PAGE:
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Google's MapReduce patent: what does it mean for Hadoop? (arstechnica.com)
27 points by clint 2622 days ago | hide | past | web | 8 comments | favorite

It's too bad Hadoop seems to have been inspired by Google papers as a solution to Nutch's scaling issues. See http://research.yahoo.com/files/cutting.pdf [pdf]

To me (and IANAL), this implies that Hadoop users are at Google's mercy.

I just wish that google pushed this patent to the extreme and trolled everyone, and then went to congress to say "see we just shut down half the web, patent laws are currently fucked up and need changing"

That would move Google from lawful good/lawful neutral (in theory, "Don't be evil") to chaotic good. It might actually be a good idea.

A little off topic, but any of the Good alignments follow "Don't be evil", since by definition Good is not Evil. Neutral says nothing about not doing evil and actually implies doing some evil. Lawful Neutral is following the order of law regardless of whether a law is good or evil. Chaotic Good is more of disregarding law or actively attempting to destroy law but while still doing what is Good. Therefore, I'd say Google acting as the GP describes would more closely follow Lawful Neutral than Chaotic Good.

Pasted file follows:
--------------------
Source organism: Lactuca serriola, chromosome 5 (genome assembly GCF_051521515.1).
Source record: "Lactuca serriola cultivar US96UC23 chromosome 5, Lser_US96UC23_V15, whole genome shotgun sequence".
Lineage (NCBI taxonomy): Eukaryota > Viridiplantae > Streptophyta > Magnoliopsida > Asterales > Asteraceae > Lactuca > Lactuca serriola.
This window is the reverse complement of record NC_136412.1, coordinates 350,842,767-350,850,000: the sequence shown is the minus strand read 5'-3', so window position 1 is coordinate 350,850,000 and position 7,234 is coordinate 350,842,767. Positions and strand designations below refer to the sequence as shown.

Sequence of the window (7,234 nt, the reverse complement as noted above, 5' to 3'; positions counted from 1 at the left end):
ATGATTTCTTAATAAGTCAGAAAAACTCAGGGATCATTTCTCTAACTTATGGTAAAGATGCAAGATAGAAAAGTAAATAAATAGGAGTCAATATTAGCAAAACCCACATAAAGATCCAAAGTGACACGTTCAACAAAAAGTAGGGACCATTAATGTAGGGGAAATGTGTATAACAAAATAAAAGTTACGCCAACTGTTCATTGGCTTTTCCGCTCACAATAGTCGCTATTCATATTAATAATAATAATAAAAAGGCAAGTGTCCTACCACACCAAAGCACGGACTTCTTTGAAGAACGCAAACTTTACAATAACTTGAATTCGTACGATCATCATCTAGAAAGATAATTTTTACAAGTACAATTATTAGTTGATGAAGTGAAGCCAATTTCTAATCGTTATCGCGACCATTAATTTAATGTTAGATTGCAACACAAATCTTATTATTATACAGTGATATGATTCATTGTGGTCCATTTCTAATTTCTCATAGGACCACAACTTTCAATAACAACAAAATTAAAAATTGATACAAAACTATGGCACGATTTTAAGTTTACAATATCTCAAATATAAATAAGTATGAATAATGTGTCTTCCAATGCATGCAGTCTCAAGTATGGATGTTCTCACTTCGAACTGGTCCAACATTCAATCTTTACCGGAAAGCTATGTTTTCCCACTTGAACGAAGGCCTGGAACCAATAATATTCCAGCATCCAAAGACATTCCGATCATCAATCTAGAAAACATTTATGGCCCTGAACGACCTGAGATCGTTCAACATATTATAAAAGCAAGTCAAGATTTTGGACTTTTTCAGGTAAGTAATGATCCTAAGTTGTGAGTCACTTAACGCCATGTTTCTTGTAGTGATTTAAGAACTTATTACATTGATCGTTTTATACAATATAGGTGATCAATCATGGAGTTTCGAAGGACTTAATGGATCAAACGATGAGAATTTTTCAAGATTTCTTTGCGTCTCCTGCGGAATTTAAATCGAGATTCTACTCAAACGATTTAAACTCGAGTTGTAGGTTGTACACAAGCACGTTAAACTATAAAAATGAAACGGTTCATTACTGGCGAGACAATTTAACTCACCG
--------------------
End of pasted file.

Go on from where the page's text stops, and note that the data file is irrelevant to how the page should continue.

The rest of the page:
Edit: Actually, I guess the process of acting as the GP describes would be Lawful Neutral but the end result would be Chaotic Good.

I'm not sure how following the law for the purpose of destroying the law seems lawful...

It's a simple application of higher order law.

Is it something to do with the "china hacked google" thing after doing nothing for quite some years? just a thought.

What? The patent was filed in 2004.

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